I could write a whole, rambling post about what this book gets wrong about fascism. I was preparing to. Even before I finished reading, I was marshaling my arguments, working out different lines of reasoning, historical evidence, and really cutting Trump jokes. But the more I thought about it, the more I was confronted with an undeniable truth - I really don't want to play an rpg that gets fascism right.
Trinity supposes a world where the United States of America gets so battered in its war with rogue superheroes that it abandons the principles of democracy and becomes an authoritarian state rife with corruption and crony capitalism. It's part of a smart and subtle thing it does where different physical locations in the setting are associated with different sub-genres of science fiction. If you're playing a Trinity game set in North America, then you're going to focus on cyberpunk tropes and themes.
Therefor arcologies. Therefor ubiquitous surveillance, militarized (yet corrupt) security, extreme stratification of rich and poor, and a government completely subverted by corporations. You can use your psychic powers and outlaw technology to stick it to The Man! But it's a theme park version of fascism. It's all very safe and anodyne.
If I'd started the blog in 2015, I'd probably be commenting about how the Federated States of America doesn't really feel like a true successor state to the USA. How it doesn't quite catch our cultural quirks and present a version of fascism with an American character. But I'd probably also concede that if your goal is cyberpunk USA, with overt fascism replacing the constitution, then there's no way that would have felt organic. I'd have probably made some snarky comment about how it would require a series of bizarre and improbable events (even more so than a tainted mutant poisoning the corn belt), of the sort that would make your worldbuilding seem ludicrously half-assed, for the USA to ever become a true dictatorship. Then I'd have laughed.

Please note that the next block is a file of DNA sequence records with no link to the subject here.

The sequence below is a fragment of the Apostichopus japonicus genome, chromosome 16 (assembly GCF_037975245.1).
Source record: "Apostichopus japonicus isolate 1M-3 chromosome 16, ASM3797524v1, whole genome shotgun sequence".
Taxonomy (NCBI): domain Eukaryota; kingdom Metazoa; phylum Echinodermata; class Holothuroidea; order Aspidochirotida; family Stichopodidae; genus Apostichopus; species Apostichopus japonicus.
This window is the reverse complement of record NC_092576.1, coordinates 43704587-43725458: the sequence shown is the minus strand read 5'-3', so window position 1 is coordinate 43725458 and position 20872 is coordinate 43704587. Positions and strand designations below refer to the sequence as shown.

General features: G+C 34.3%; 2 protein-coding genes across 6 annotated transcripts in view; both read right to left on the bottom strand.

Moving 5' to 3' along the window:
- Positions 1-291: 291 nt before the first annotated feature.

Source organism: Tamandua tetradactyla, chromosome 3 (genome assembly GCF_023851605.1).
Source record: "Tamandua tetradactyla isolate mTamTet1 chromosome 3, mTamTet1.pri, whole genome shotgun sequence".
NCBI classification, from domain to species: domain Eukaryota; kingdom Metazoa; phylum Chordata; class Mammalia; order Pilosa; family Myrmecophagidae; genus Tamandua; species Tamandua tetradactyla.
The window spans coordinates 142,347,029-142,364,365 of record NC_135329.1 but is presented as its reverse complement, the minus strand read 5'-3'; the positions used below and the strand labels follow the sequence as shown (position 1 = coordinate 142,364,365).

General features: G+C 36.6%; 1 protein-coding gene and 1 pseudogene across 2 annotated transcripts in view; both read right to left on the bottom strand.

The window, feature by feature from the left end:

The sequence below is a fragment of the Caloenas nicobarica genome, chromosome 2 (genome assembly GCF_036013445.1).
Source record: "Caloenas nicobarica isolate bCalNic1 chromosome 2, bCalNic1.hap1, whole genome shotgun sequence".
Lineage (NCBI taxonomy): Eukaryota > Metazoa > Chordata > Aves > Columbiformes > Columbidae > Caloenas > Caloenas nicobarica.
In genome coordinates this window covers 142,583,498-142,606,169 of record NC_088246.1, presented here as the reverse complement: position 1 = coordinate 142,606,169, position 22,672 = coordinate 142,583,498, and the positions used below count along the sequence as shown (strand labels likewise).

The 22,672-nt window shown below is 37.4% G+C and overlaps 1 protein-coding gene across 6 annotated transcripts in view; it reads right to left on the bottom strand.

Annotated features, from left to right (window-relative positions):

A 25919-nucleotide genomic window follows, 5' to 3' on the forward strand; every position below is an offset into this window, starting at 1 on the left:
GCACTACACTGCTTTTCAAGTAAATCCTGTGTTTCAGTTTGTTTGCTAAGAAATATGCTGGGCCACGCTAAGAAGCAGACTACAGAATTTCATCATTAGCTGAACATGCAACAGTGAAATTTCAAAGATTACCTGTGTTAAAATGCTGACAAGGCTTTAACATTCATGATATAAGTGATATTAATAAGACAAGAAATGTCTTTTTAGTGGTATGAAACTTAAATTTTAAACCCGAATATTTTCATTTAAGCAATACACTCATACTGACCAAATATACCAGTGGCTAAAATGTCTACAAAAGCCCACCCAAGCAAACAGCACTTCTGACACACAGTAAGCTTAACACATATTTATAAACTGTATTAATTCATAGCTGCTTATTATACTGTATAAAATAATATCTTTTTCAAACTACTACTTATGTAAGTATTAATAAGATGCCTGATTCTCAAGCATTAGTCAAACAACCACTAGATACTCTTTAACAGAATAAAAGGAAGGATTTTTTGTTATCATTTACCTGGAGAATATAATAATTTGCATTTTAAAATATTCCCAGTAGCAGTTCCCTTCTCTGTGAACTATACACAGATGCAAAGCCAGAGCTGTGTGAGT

I'm not laughing now.
America Offline: Psi Order Orgotek & FSA Sourcebook is not hauntingly prescient. There's very little familiar about its version of a tyrannical, militaristic America. It presents a kind of straw fascism. Its cardboard cutout villains use excessive force and tell people what to do, but they lack the smug, bullheaded petty evil of real fascists. There are no concentration camps. "Federated States policy formally condemns racism as being economically unproductive."
In the 90s, people used the term "Nazi" as a kind of generic insult for those who were overly strict and inflexible. The FSA is that kind of Nazi regime.
It's really the book's best quality.
Also, how weird is it that the most heroic figure in the book is a tech CEO? Alex Cassel was given psychic powers by aliens and he used them to found a corporation, but the corporation is largely good. Gives fair pay and benefits. Opposes the fascist FSA. Only occasionally assassinates people with its "deniable" black ops team. Maybe I'm just getting cynical in my old age, but I'm finding it harder to believe than all the science fiction.
UKSS Contribution: I'm going to cheat a bit here. I'm picking something that popped up a couple of times in this book, but which only gets fleshed out in the others (mostly the core, but with bits and pieces of information elsewhere). I think it counts, though, because canonically Orgotek is responsible for them - the Jump Ships.
It's such an interesting bit of technology. In the Trinity universe, FTL is always the product of psychic or Aberrant powers (there's one species that may have tech-based FTL, but I think that was retconned out). Because of this, when the teleporters disappeared, they couldn't just build a regular starship to replace them. The solution was to genetically engineer a psychically active creature that could create its own teleportation effect.
The tessers are described as "puppy-like" in their intellect, which just strikes me as adorable. The big ol' spaceship's engine/navigational computer/onboard synthetic cthulhu just wants to please its friend/pilot. A very humane and empathetic way of approaching the problem of space travel.
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